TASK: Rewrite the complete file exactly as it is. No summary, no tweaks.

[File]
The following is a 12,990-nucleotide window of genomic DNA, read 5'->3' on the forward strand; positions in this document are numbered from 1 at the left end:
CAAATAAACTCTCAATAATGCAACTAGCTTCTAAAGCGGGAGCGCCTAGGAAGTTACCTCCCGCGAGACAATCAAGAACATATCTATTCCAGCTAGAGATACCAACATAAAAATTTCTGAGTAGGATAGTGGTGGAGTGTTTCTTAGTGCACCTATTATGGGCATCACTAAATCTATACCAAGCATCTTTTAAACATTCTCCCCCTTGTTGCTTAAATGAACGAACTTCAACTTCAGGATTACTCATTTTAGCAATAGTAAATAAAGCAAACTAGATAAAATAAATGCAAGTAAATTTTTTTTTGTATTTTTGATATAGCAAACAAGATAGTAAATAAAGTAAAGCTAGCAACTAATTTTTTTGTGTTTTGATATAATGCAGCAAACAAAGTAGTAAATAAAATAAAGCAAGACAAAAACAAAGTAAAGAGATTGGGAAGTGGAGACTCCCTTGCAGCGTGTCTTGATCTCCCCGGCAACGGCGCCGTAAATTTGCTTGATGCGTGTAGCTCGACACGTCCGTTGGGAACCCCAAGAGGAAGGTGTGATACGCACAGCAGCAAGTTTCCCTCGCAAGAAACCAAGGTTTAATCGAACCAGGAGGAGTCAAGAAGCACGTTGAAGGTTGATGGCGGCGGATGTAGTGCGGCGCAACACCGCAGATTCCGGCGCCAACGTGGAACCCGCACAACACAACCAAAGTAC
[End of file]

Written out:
The following is a 12,990-nucleotide window of genomic DNA, read 5'->3' on the forward strand; positions in this document are numbered from 1 at the left end:
CAAATAAACTCTCAATAATGCAACTAGCTTCTAAAGCGGGAGCGCCTAGGAAGTTACCTCCCGCGAGACAATCAAGAACATATCTATTCCAGCTAGAGATACCAACATAAAAATTTCTGAGTAGGATAGTGGTGGAGTGTTTCTTAGTGCACCTATTATGGGCATCACTAAATCTATACCAAGCATCTTTTAAACATTCTCCCCCTTGTTGCTTAAATGAACGAACTTCAACTTCAGGATTACTCATTTTAGCAATAGTAAATAAAGCAAACTAGATAAAATAAATGCAAGTAAATTTTTTTTTGTATTTTTGATATAGCAAACAAGATAGTAAATAAAGTAAAGCTAGCAACTAATTTTTTTGTGTTTTGATATAATGCAGCAAACAAAGTAGTAAATAAAATAAAGCAAGACAAAAACAAAGTAAAGAGATTGGGAAGTGGAGACTCCCTTGCAGCGTGTCTTGATCTCCCCGGCAACGGCGCCGTAAATTTGCTTGATGCGTGTAGCTCGACACGTCCGTTGGGAACCCCAAGAGGAAGGTGTGATACGCACAGCAGCAAGTTTCCCTCGCAAGAAACCAAGGTTTAATCGAACCAGGAGGAGTCAAGAAGCACGTTGAAGGTTGATGGCGGCGGATGTAGTGCGGCGCAACACCGCAGATTCCGGCGCCAACGTGGAACCCGCACAACACAACCAAAGTAC